OK, I just want to clear up the previous definition for an Electron Tube (the type used in guitar amps and high-end audio applications). The fella before me said tubes convert heat into electricity, this just goes to show that a little knowledge is a dangerous thing. Tubes do have a heater element, but this is seperate from any signal processing the tube performs. Tubes have anywhere from 3 to 5 elemets inside, not including the heater. The first is called a Plate, this is a metal plate with a given DC voltage applied to it, usually 200 to 400 volts. Another part is called the Cathode, this is connected to ground, sometimes through a resistor or capacitor network. The voltage "wants" to flow from the plate to the cathode, but between them is a "grid." The grid is connected to the input signal and as the signal changes from a positive charge to a negative charge (all musical signals are AC current, oscillating between + and -)it allows more or less of the plate voltage to flow to the cathode, resulting in a large voltage swing on the plate in time with the input signal: the amplified signal. The other elements go between the grid and the plate and serve to make the tube more efficient, these "screens" as well as the grid can be biased, that is, they have a fixed voltage applied to them to more carefully control how much current flows through the tube.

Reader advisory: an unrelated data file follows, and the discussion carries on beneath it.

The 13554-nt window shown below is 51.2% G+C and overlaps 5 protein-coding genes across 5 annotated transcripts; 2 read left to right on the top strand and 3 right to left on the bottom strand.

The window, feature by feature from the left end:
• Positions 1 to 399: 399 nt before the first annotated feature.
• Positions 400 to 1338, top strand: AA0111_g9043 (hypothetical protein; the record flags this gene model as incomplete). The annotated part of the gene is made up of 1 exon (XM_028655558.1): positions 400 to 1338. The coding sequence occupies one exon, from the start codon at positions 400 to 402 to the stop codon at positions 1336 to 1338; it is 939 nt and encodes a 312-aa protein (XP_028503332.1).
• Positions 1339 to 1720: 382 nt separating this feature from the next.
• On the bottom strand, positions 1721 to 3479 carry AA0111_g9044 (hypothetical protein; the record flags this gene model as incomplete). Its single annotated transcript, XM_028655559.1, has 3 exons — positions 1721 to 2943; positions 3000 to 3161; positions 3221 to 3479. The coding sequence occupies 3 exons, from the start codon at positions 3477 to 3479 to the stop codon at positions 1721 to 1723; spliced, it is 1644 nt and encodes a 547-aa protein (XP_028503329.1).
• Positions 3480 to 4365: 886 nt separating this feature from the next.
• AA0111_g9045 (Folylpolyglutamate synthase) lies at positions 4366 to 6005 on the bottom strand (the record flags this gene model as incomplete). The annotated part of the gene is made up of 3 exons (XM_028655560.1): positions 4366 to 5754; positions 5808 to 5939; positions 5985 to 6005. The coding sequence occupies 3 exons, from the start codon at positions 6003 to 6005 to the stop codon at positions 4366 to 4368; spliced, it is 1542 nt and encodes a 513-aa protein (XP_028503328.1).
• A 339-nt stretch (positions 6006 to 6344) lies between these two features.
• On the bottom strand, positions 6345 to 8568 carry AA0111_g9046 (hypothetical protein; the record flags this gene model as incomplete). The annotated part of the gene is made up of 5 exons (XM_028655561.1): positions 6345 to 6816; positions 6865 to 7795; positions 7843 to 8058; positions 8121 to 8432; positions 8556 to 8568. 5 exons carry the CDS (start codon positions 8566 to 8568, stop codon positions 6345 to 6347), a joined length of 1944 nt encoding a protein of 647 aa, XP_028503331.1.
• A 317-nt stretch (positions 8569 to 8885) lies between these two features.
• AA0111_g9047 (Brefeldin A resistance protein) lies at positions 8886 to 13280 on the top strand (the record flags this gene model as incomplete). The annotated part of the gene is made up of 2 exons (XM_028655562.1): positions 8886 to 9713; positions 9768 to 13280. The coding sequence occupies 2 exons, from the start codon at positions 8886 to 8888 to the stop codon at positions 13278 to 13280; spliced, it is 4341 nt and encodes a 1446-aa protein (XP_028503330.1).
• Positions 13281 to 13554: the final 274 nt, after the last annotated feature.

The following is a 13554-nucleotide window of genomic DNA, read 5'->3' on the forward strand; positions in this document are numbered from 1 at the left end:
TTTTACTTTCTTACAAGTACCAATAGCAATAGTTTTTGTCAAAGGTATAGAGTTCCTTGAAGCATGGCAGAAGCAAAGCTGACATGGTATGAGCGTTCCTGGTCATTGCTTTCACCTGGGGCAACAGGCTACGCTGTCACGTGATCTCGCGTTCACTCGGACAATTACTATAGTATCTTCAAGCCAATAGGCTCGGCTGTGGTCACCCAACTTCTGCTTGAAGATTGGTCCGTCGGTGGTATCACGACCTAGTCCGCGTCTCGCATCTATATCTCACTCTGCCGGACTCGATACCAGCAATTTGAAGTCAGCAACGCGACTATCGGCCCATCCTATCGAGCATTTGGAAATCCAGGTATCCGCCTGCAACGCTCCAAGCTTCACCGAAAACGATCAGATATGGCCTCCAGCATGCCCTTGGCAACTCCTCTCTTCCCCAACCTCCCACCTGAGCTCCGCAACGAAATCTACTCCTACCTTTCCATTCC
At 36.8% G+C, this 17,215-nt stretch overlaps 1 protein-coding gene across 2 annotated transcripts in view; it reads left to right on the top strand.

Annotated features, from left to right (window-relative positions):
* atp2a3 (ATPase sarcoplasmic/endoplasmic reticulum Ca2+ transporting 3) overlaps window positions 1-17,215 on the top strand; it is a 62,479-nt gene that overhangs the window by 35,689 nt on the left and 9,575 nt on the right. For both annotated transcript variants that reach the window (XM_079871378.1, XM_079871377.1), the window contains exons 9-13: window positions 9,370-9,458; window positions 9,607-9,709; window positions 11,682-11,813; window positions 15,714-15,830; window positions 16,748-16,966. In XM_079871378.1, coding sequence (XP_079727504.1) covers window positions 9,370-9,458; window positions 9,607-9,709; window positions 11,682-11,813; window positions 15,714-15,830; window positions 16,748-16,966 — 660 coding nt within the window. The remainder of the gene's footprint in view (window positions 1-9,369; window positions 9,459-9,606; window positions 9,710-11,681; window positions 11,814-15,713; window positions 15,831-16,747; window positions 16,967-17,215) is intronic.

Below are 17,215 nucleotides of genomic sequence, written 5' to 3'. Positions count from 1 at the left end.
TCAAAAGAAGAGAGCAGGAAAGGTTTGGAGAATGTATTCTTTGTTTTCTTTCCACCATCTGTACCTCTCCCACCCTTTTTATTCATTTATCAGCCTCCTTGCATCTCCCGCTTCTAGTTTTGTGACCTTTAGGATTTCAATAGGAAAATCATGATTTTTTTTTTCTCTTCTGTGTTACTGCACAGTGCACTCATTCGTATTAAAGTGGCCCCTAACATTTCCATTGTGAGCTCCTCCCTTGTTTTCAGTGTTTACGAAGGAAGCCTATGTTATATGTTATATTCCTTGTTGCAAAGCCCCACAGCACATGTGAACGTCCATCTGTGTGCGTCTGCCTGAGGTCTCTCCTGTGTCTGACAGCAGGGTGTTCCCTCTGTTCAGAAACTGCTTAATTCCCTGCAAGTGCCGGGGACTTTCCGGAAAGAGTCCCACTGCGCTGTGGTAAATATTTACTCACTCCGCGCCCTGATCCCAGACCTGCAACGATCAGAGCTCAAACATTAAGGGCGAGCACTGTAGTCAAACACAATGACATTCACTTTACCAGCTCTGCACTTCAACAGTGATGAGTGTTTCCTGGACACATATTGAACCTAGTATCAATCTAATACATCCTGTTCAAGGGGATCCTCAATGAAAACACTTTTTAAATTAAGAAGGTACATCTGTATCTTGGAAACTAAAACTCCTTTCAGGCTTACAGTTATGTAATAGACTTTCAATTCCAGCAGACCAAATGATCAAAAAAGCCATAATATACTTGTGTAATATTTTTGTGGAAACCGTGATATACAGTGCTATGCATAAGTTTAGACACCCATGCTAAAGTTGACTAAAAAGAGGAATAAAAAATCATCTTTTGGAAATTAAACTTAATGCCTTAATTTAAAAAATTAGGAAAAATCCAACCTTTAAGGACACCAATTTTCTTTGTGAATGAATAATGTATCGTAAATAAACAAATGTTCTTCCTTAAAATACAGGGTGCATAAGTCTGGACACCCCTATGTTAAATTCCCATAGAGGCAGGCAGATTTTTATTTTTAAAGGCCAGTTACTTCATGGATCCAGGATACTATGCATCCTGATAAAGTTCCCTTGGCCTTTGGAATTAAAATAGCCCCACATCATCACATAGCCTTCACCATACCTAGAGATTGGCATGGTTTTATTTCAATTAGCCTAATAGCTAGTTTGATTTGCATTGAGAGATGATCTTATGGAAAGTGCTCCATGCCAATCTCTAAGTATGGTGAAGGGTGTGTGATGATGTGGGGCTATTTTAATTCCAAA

There is a heater element in the tube as well, very similar to a light bulb filament, but this only warms up the other components so that the tube can work better, this is analogous to putting oil in an engine. Tubes absolutely do not convert heat into electricity, I don't know if anything can convert heat into electricity unless you count a gas powered electrical generator, resistors convert electricity into heat, but that is another story.
Overbiased tubes will blow out because there is too much current flowing from the plate to the cathode, while under-biased tubes will have low output and sound thin, bitch.